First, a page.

Criteria For Rating Of Entities In Services Sector

7th October 2019 (Version 3)

Executive Summary

Different business models of services sector entities and their unique characteristics make it imperative to put in place a separate framework for assessment of credit risk. Service sector entities typically include educational institutions, advertising agencies, IT and IT enabled services, as also other bodies in the hospitality and the healthcare sectors. Apart from these conventional services, new age services such as manpower supply and taxi fleet operators have contributed to the expansion of the service sector universe.   From a credit rating standpoint, it is important to have a clear understanding of the business models of these entities, the risks involved therein and key risk mitigants. The two key factors of service sector entities are:

Firstly, the balance sheet of a service entity does not capture its most crucial asset - human resource. Secondly, unlike manufacturing/trading entities that have the flexibility of carrying unsold goods as inventory, service sector entities cannot store their services. The cost structure of a service enterprise mostly comprises period costs that vary with time rather than with level of activity for a certain period. Considering the high fixed costs of a service entity, stable revenue generation is more important as compared to a manufacturing/trading entity with relatively variable cost structure. From a credit perspective, working capital financing for most service sector entities is largely limited to receivables financing (i.e. post sale financing) as opposed to inventory financing which is also available to manufacturing and trading entities.

From a broader perspective, Acuité has identified the following common factors for analysis of service sector entities:

  • Industry Risk
  • Market Position
  • Operating Efficiency
  • Financial Risk
  • Management Risk

Industry Risk

Given below are the risk factors that Acuité takes into account with regard to credit rating of service sector entities:

  • Status of the industry - (Initial, consolidation, growth, maturity or decline), trends in each of the stages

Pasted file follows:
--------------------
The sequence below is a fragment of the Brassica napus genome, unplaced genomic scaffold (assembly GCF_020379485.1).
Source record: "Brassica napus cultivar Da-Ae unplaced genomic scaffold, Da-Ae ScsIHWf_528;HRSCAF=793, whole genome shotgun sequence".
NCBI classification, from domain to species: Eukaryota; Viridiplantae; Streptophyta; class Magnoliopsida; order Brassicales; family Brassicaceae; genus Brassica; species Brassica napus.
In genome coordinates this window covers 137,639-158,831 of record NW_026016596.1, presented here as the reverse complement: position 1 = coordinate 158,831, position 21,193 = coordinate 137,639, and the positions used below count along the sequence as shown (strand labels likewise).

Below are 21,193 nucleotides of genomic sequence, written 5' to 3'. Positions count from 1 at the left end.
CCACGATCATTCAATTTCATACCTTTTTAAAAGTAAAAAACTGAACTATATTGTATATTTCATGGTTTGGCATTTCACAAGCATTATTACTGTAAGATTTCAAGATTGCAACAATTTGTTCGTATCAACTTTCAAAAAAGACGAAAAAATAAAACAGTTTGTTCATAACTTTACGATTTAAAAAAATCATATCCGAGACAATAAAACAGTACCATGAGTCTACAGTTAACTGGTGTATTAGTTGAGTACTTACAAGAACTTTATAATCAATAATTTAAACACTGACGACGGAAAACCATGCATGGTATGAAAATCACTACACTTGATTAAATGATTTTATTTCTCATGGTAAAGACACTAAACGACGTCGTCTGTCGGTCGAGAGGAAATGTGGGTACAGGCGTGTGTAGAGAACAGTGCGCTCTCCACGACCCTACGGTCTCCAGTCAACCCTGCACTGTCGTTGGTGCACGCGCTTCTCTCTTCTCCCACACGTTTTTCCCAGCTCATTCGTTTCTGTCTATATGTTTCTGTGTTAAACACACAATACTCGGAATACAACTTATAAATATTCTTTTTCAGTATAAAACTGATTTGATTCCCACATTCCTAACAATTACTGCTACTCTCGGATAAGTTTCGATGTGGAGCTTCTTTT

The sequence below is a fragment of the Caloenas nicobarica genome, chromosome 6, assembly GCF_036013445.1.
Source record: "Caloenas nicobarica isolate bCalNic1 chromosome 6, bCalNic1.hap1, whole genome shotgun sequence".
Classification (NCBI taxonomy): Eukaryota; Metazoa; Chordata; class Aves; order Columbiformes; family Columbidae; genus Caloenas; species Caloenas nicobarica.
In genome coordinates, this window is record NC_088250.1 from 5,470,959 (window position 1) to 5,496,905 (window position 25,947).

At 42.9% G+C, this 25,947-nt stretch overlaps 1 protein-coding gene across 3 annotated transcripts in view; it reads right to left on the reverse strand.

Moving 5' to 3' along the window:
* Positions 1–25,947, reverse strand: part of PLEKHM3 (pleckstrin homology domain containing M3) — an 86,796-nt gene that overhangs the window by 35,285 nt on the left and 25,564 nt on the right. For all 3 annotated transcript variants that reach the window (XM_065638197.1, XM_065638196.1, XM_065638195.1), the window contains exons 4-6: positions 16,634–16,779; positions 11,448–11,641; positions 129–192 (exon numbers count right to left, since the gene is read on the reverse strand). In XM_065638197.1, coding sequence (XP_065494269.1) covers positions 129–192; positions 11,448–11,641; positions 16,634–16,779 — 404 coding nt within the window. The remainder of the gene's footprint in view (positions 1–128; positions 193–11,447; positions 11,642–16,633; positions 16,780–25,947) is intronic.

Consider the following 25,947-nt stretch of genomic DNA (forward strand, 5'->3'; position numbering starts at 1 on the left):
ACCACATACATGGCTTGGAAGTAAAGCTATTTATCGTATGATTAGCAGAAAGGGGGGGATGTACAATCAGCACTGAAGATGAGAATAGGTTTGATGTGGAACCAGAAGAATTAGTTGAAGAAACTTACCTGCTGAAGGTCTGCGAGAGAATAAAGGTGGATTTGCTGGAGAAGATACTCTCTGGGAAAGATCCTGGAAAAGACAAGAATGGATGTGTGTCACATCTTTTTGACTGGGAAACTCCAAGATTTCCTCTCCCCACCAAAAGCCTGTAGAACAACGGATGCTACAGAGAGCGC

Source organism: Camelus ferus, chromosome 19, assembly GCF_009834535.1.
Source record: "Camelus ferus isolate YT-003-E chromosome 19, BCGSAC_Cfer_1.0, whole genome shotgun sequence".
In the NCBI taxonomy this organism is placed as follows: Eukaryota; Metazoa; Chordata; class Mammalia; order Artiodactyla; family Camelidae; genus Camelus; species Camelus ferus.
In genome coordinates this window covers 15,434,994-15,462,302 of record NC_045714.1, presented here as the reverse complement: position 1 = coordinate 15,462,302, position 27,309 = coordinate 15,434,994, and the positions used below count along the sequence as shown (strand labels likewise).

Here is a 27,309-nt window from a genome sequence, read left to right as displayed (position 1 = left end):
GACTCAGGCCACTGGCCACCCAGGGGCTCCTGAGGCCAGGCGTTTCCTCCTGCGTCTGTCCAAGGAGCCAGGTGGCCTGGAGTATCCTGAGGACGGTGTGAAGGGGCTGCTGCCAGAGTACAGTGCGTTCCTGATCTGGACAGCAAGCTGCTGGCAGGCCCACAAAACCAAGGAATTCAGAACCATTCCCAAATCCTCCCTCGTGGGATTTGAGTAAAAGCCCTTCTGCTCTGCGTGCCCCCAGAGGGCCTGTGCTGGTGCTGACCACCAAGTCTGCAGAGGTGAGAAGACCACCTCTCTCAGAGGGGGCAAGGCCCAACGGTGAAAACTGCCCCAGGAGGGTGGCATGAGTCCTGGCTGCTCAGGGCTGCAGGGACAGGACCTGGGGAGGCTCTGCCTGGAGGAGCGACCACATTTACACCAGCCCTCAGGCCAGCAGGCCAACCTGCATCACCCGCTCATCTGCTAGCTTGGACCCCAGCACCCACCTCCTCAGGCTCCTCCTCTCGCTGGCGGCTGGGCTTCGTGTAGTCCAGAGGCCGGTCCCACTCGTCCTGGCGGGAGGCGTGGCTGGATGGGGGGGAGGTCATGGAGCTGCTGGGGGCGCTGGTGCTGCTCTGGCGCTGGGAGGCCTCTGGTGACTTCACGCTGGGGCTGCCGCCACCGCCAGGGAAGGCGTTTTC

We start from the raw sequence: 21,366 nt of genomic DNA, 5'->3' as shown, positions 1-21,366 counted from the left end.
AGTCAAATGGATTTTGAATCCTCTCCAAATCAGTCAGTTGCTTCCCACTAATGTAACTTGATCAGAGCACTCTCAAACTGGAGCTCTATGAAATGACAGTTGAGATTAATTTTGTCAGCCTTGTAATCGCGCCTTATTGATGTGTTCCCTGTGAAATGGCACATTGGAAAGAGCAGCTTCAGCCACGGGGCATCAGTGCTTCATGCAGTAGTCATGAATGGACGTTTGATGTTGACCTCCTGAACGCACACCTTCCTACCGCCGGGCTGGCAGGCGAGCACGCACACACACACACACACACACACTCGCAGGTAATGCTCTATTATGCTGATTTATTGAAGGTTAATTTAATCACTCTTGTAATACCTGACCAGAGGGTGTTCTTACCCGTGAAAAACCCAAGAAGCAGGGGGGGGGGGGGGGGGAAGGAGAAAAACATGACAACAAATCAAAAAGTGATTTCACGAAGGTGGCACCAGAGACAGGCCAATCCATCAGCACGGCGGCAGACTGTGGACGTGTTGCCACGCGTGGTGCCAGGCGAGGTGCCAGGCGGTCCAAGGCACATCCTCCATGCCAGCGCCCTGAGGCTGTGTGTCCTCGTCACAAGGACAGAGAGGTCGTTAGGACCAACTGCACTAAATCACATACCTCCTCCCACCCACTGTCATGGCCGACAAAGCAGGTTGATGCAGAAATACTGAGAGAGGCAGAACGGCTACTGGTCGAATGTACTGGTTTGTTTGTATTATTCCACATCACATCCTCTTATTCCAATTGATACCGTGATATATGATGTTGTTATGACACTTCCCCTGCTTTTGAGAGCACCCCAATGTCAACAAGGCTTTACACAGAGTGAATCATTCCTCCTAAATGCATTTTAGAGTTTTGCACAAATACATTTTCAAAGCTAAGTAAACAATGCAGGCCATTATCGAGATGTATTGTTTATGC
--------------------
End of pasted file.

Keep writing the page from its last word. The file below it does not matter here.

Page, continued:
• Outlook for the segment
  • Organised/unorganised
  • Entry barriers
  • Capital or labour intensive
  • Regulatory impact and price controls, if any
  • Fiscal incentives, if any

Based on a critical analysis of the above factors, Acuité evaluates the industry risk of the entity and performance of the segment in which the entity operates. In case the entity's performance is divergent from industry trends, Acuité would recognise such divergence and factor in the same in the overall risk assessment.

Market Position

Acuité takes into account the following while evaluating the market position:

  • Revenue Visibility
  • The revenue visibility of entities such as schools and hospitals will be comparatively more stable than that of airlines, hotels and IT-enabled services. The divergence in revenue stability is essentially due to the insularity of entities like schools and healthcare from economic cyclicality. Acuité believes that relatively stable operating cashflows for such entities vis-a-vis other service entities (hotels and hospitality) support the former's ability to raise debt. From a debt servicing perspective, the lenders will prefer borrowers with stable stream of cash flows rather than a volatile cash flow stream and hence, as a corollary, entities which are relatively insulated from cyclicality will be a better credit risk.